Tough new rules on marine fuel are forcing shipowners to explore liquefied natural gas as a cleaner alternative and ports such as Gibraltar are preparing to offer upgraded refueling facilities in the shipping industry’s biggest shake-up in decades.

From 2020, International Maritime Organization rules will ban ships from using fuels with a sulfur content above 0.5 percent, compared with 3.5 percent now, unless they are equipped to clean up sulfur emissions. This will be enforced by fines levied by the IMO’s member states.

Using LNG to power ships instead of heavy fuel oil or the lighter marine gasoil can reduce polluting emissions of nitrogen oxides and sulfur oxides by 90 to 95 percent, according to industry estimates.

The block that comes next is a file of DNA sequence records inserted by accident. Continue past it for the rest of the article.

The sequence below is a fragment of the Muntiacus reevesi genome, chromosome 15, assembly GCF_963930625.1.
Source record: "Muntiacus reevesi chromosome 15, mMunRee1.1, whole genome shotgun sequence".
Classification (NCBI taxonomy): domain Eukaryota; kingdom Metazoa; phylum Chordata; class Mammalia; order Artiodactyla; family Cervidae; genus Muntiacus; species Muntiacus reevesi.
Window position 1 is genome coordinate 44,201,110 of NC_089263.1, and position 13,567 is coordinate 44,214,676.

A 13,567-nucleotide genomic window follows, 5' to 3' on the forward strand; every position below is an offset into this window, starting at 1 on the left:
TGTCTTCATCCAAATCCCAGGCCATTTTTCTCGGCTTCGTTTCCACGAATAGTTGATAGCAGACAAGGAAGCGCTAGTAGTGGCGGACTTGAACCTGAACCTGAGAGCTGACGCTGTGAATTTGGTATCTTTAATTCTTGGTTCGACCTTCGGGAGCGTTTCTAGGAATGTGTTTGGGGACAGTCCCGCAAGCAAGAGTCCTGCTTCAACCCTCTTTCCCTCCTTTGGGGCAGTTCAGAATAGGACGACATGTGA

The stakes are high. Analysts at Swiss bank UBS estimate that the green shipping market could be worth at least $250 billion over the next five years.

To scoop up some that market, the British territory of Gibraltar is in the process of launching an LNG-fuelled power station whose accompanying storage tanks will also be able to be used to refuel cargo ships via barges.

Gibraltar already supplies the most marine fuel of any port in the Mediterranean and aims to do the same with LNG, said Manuel Tirado, chief executive of the Gibraltar Port Authority. Reuters

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